1989 Seafair Rainier Cup
Seafair To Hydro Fans: Dry Off
No Inner-Tubers Allowed On Waters
New insurance requirements could put a crimp on spectators at this year's Rainier Cup unlimited hydroplane race on Lake Washington, Seafair officials said yesterday.
Fans who like to watch the races from inner tubes, air mattresses and other flotation devices will have to pull their craft from the water before racing will -- Chip Hanauer talks about flipping his hydroplane in Syracuse, N.Y. begin.
Seafair officials said fans could be in the water before the races, in between heats and during the Blue Angels performance, but will have to go ashore during competition. The Unlimited Hydroplane Commission is under orders not to start a race until the water is clear.
Although all details have not been worked out, spectators near shore, inside the controlled viewing area, will have to remove their rubber rafts from the water 10 minutes before the start of any heat.
"The prospects of something happening here are remote, but I think it's a prudent safety decision," said Bob Gobrecht, Seafair's managing director.
Insurers have required all other unlimited race sites to remove spectators from the water during races this season. The ban was prompted by a fatal accident at a drag boat race.
Gobrecht said Seafair thought it would be exempted from the requirement because its viewing areas are a long way from the race course.
"But it was something we felt could happen," said Gobrecht.
He said Seafair is "investigating right now" how fans will be told when to leave the water, but said some sort of public address system will be used.
"We're counting on people cooperating with the plan."
Meanwhile, In what could be an even bigger change for race fans, Gobrecht said there's a chance next year's Seafair hydroplane races may be on a Saturday rather than the traditional Sunday.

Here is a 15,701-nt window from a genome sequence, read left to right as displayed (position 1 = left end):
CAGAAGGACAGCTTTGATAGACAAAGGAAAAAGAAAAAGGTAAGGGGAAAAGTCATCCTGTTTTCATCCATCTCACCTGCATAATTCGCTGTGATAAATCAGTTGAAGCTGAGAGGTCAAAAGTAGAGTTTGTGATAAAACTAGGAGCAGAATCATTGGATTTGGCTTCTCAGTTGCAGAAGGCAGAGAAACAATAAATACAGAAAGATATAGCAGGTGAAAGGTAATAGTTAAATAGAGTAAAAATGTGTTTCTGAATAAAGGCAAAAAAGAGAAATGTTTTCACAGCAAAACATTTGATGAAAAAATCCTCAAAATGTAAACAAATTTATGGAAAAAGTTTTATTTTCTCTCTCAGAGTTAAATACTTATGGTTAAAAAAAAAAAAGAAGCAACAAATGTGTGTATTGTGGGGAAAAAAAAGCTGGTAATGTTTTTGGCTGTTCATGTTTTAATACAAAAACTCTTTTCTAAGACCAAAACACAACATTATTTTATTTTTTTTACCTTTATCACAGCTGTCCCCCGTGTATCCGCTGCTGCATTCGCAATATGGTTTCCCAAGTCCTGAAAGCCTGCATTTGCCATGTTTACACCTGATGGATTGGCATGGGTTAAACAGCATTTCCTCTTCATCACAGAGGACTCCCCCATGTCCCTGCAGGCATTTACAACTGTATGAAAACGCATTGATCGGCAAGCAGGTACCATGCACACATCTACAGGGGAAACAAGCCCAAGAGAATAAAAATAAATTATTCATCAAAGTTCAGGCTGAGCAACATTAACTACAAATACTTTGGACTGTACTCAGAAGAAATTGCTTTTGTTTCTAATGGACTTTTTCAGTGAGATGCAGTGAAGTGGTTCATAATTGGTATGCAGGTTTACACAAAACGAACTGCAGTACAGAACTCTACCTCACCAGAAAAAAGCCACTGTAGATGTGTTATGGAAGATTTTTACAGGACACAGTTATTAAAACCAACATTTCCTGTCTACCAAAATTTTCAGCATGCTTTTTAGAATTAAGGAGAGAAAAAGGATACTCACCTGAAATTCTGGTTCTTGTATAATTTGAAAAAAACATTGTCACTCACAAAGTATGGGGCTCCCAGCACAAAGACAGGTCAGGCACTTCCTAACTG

Gobrecht said he has discussed scheduling the 1990 hydro races on Aug. 4 instead of Aug. 5 to avoid a conflict with the Sunday closing ceremonies of the Goodwill Games.
"It's not so much that the races and the closing ceremonies would on the same day, but that the Seattle Police Department may not have enough officers to be at both."
Gobrecht said he has discussed the possibility of a date switch for the races with Seattle Police Chief Patrick Fitzsimons and with Bob Walsh, Goodwill Games president.
"The ideal situation would be to have the races Friday, Saturday and Sunday, but the congestion and noise could be an unfair imposition on the Mount Baker community," said Gobrecht.
"We have not met with Mount Baker community leaders yet, but there is a strong covenant between Seafair and the host community that anything with a Seafair event does not happen without community endorsement."
-- Staff reporter Brad O'Connor contributed to this report.
(Reprinted from The Seattle Times, July 27, 1989)